[cnn-photo-caption image= http://i.l.cnn.net/cnn/2008/images/02/15/art.neworleans.getty.jpg caption="In New Orleans, the Ninth Ward struggles two years after Hurricane Katrina."] NEW ORLEANS (CNN) - The Lower Ninth Ward here in New Orleans is so depressing. I spent part of the day driving around the miles and miles of destruction. Whole blocks are just empty lots. Where homes once stood, there are now only concrete slabs left. You see an occasional trailer where a family has tried to re-establish their lives. Some of the residents are trying to rebuild their actual homes. But it’s extremely difficult.
My guide was Peter Kovacs, the managing editor of The Times-Picayune, the newspaper that won a Pulitzer for its coverage of Katrina. He’s been through this area so many times. He knows the empty lots and the missing people who have been forced to resettle elsewhere around the country. He’s not upbeat about the Lower Ninth Ward ever being what it was. What a sad story.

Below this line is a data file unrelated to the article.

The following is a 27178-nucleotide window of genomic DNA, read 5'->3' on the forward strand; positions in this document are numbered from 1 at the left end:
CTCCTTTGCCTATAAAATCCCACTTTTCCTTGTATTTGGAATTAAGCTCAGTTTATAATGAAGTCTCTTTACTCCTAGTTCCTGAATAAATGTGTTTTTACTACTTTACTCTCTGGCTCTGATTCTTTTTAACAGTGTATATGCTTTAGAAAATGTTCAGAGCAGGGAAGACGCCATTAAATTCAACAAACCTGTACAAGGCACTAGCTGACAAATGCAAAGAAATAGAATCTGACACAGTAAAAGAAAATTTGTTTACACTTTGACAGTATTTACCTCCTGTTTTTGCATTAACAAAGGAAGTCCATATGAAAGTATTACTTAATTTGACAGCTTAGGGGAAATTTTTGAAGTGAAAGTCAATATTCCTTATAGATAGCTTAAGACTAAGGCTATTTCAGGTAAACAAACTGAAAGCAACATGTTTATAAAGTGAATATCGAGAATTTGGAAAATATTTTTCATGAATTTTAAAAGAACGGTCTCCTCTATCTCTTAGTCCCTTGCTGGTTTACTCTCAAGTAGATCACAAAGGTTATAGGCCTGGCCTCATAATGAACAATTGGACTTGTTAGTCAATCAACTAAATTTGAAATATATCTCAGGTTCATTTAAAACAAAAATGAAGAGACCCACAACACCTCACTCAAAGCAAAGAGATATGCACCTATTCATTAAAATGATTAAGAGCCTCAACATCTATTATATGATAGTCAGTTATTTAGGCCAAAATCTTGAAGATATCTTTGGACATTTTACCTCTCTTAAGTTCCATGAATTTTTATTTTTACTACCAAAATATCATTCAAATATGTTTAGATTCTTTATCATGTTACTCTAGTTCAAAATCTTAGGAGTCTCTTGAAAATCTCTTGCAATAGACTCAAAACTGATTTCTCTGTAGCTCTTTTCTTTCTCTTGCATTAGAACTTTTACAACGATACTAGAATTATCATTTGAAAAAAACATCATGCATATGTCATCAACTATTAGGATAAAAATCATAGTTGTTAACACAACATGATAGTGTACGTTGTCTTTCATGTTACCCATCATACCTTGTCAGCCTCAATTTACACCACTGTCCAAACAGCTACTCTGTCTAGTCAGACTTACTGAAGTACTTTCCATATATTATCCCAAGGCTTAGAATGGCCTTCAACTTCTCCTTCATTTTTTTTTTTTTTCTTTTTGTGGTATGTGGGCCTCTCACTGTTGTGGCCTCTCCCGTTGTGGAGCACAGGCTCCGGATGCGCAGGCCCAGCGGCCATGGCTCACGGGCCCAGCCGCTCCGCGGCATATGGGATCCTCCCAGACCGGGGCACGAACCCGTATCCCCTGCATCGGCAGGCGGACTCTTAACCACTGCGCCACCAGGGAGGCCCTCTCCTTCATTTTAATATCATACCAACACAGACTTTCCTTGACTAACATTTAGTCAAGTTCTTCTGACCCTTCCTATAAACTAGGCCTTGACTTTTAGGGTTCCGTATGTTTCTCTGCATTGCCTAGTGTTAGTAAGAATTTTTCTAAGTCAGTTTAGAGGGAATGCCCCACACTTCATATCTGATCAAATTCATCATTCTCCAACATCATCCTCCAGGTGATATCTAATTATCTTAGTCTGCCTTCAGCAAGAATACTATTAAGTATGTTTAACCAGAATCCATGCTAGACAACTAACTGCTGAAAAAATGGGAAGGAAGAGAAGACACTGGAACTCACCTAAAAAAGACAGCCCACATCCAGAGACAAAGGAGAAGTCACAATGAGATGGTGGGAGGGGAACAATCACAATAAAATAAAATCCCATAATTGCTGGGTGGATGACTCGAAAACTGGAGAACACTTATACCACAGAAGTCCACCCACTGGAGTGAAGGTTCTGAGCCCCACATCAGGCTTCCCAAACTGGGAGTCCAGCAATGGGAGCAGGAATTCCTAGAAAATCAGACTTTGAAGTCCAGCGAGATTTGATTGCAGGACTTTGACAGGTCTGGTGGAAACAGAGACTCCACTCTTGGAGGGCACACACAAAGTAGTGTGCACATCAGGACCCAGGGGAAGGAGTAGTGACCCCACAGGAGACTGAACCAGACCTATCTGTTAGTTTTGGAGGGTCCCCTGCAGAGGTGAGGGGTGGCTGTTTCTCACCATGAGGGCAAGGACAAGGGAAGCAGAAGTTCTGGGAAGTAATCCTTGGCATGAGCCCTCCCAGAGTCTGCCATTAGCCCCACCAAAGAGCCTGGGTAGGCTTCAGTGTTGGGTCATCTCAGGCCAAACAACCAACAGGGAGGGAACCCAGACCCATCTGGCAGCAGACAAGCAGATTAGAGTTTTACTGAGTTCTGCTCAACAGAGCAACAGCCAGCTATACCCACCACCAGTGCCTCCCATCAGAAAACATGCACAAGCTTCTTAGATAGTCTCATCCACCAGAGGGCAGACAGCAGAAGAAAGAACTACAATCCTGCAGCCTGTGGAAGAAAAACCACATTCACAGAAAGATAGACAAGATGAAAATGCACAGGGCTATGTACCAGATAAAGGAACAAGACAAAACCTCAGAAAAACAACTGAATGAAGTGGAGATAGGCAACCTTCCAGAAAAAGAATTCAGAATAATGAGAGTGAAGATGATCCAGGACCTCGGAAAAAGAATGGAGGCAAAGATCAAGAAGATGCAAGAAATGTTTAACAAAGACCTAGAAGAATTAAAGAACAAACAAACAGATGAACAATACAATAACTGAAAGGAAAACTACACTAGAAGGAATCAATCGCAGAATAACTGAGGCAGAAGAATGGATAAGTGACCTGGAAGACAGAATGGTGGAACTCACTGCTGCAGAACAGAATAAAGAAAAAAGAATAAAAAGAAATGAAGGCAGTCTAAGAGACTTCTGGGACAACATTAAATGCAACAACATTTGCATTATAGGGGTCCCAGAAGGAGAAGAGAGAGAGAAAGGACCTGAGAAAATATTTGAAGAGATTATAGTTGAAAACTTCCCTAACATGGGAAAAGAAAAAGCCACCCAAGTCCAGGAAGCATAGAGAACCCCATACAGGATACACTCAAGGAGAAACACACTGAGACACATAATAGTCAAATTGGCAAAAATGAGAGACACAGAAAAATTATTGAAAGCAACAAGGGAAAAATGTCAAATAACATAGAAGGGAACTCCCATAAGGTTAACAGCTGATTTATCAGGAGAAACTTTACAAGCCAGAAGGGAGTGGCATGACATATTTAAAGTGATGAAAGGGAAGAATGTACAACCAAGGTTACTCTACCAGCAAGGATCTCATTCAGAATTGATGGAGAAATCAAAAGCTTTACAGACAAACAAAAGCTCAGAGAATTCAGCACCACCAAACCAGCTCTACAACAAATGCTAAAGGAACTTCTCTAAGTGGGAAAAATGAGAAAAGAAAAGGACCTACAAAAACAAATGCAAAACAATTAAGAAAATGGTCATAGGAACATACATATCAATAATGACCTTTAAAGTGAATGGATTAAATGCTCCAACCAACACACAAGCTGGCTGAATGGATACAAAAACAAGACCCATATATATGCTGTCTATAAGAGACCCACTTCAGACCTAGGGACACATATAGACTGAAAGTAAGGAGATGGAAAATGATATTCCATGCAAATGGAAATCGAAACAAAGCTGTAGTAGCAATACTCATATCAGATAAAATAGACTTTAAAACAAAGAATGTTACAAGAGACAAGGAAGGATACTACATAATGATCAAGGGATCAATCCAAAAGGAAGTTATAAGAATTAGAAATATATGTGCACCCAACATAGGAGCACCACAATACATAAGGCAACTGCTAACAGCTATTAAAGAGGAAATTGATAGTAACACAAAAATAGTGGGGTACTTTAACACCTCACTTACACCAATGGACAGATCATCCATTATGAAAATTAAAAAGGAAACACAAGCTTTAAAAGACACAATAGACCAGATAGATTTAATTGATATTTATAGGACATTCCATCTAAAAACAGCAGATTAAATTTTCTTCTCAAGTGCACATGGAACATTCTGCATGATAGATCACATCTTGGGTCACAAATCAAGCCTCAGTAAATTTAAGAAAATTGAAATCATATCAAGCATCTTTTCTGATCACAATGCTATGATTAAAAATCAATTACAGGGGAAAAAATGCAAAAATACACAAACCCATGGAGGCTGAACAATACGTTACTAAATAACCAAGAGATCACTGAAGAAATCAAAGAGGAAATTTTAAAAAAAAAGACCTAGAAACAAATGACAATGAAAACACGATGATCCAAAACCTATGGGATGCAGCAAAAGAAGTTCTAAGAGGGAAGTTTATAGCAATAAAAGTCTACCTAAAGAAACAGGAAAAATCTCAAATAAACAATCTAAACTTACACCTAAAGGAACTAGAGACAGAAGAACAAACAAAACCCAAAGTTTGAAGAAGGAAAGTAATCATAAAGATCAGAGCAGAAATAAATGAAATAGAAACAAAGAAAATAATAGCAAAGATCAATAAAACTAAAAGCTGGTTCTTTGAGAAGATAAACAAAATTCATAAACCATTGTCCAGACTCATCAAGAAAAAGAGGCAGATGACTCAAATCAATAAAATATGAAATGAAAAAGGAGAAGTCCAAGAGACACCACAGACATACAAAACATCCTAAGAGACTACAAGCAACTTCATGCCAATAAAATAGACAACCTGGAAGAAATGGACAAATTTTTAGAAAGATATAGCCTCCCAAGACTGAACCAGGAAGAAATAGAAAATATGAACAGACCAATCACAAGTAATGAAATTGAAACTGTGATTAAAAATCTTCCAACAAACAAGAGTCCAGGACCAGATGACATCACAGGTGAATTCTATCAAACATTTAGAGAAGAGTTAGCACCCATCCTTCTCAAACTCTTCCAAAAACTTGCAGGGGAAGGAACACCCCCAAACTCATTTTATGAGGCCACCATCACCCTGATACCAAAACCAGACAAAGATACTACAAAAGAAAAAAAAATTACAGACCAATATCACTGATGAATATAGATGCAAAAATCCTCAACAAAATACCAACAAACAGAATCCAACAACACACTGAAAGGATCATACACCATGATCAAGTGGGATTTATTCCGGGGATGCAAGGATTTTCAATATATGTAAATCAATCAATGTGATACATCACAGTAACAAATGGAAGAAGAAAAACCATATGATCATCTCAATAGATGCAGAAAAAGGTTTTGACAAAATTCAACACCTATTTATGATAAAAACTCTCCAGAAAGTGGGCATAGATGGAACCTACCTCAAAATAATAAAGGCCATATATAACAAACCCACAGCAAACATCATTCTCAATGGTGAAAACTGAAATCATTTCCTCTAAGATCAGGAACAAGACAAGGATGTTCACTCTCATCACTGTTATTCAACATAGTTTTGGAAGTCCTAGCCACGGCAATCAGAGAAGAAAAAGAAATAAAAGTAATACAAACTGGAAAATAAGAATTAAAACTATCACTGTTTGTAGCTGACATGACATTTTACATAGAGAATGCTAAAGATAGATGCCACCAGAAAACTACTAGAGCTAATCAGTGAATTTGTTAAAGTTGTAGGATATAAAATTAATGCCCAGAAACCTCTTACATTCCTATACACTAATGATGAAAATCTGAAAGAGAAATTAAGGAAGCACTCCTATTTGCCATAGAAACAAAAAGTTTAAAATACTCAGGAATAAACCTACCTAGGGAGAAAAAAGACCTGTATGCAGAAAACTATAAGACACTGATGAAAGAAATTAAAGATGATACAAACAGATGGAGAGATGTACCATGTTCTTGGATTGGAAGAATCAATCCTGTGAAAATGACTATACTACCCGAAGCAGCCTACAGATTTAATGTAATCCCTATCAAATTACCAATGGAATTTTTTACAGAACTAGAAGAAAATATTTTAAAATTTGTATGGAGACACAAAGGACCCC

In the course of the tour, we came upon Charmyne Fluker. She was visiting there with her elderly mother who had lived in a home in the neighborhood for years – only to see it wiped away by the storm. They were forced to move to North Carolina. This was the first time her mother had come back to see the devastation and to understand why there was no real opportunity of actually coming home. Charmyne told me her mom had to see the area with her own eyes in order to reach finality.
There is so much that needs to be done. What is encouraging, Kovacs told me, is that about a million people from all over the country have come to New Orleans since Katrina to volunteer some of their time to help rebuild. Some spend a day; others weeks.
This weekend, the NBA is having its All-Star Game here. NBA officials, players, coaches, and fans are doing their part – painting, cleaning and building. But they are also doing their part by simply being here.
–CNN Anchor Wolf Blitzer
[cnn-photo-caption image= http://i.l.cnn.net/cnn/2008/images/02/15/art.mcobama.gi.jpg caption=" John McCain and Barack Obama shake hands at the debate prior to the New Hampshire primary in January."]